What's New in .NET Framework 4.5.1

Posted by: Pravinkumar Dabade , on 1/13/2014, in Category .NET Framework
Views: 81470
Abstract: Microsoft .NET Framework 4.5.1 contains some new features and is an in-place update to .NET Framework 4.0 and the .NET Framework 4.5. Let's see what's new in this latest .NET framework update

Microsoft .NET Framework 4.5.1 is an in-place update to .NET Framework 4.0 and the .NET Framework 4.5. This version can be run side-by-side with .NET 3.5 and earlier versions. A couple of new features were introduced in .NET framework 4.5.1, as well as some improvements were implemented in the areas of Application Performance and Debugging applications. Some of them are listed here:

Debugging Feature Improvements

  • 64-Bit Edit and Continue support in Visual Studio 2013
  • Inspecting Method return value while debugging using Autos Window as well as a pseudo variable $ReturnValue
  • ADO.NET Connection Resiliency
  • Async Debugging Enhancements

Application Performance Improvements

  • ASP.NET Application Suspension
  • On-Demand Large-Object heap compaction
  • Multi-core JIT Improvements

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Debugging Feature Improvements in .NET Framework 4.5.1

64-Bit Edit and Continue support in Visual Studio 2013

The debugging feature Edit and Continue, as our VB 6 developers will recall, was a popular feature which allowed developers to make changes to the code during debugging it. This feature allows user to fix the bugs quickly without restarting the debugging session, which in turn expedites testing of various scenarios.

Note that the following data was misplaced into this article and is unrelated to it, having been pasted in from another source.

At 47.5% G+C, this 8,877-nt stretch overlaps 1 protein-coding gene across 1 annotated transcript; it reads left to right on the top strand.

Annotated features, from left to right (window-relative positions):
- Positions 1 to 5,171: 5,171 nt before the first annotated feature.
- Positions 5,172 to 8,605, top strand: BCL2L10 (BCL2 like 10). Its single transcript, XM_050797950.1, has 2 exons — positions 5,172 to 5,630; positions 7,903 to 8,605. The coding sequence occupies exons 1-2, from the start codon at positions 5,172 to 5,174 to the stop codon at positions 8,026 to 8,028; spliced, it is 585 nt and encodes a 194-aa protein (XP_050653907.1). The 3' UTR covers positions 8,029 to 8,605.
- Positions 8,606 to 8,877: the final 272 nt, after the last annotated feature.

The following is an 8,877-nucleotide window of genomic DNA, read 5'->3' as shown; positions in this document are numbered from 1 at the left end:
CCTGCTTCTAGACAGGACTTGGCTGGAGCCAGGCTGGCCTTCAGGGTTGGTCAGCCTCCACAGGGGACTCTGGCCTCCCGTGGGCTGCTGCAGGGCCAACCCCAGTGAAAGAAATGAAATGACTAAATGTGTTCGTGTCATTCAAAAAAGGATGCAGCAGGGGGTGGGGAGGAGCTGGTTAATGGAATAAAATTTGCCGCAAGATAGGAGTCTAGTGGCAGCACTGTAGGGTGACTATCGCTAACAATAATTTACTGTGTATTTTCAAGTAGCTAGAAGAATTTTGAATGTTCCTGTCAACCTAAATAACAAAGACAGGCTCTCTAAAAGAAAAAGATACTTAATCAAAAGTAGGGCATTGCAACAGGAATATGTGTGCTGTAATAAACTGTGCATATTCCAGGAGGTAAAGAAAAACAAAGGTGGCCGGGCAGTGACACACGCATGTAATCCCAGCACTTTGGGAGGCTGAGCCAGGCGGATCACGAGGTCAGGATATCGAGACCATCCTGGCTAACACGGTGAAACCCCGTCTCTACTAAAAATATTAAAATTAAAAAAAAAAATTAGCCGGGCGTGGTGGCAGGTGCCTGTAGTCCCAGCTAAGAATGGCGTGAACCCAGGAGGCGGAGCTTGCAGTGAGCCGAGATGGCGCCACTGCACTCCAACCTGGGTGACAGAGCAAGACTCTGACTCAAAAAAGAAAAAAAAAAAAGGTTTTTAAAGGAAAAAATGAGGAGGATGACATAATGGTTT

Versions prior to Visual Studio 2013 provided support for Edit and Continue for 32-bit targeted environment. If you tried Edit and Continue for a 64-bit targeted environment in a version prior to VS 2013, you would receive the following error


In Visual Studio 2013, we now have support for Edit and Continue in 64-bit environments. This feature is by default ON for Windows Application as well as Web Application under Visual Studio 2013. You can cross check the same in the debugging section by going to Tools > Options Menu.


When you use the Edit and Continue with 64-bit targeted environments, you can start editing the code while debugging it, as shown here -



Inspecting Method Return value While Debugging

The next feature improvement which we will talk about is how to inspect a method return value in .NET 4.5.1. In Visual Studio 2013, while debugging, we can now check the return values of a function or of nested functions. The first way of checking return value is to make use of Autos window. Let's see an example of the same -

class Program
    static void Main(string[] args)
        double result = SalesNetProfit(TotalCostOfGoodsAndServices(), TotalExpenseCost(), TotalSales());

    private static double SalesNetProfit(double COGS, double Expense, double ActualSales)
        return ActualSales - (COGS + Expense);
    private static double TotalCostOfGoodsAndServices()
        return 10000;
    private static double TotalExpenseCost()
        return 12000;
    private static double TotalSales()
        return 120000;

The above console application calls the SalesNetProfit() in the Main function. The SalesNetProfit function calls other functions to fetch parameter values. When you start debugging the application and execute the SalesNetProfit() function, open the Autos window and see the output. You will see that the return values of functions/nested functions are listed. This is useful when you are not storing the result of a method call in a variable, e.g: when a method is used as a parameter or return value of another method.


Another way of finding the return values of a function is using a new pseudo variable "$ReturnValue". Just type $ReturnValue in the Immediate window (Ctrl + Alt + I) or a Watch window after you have stepped out of the method call. Shown here is the variable in action: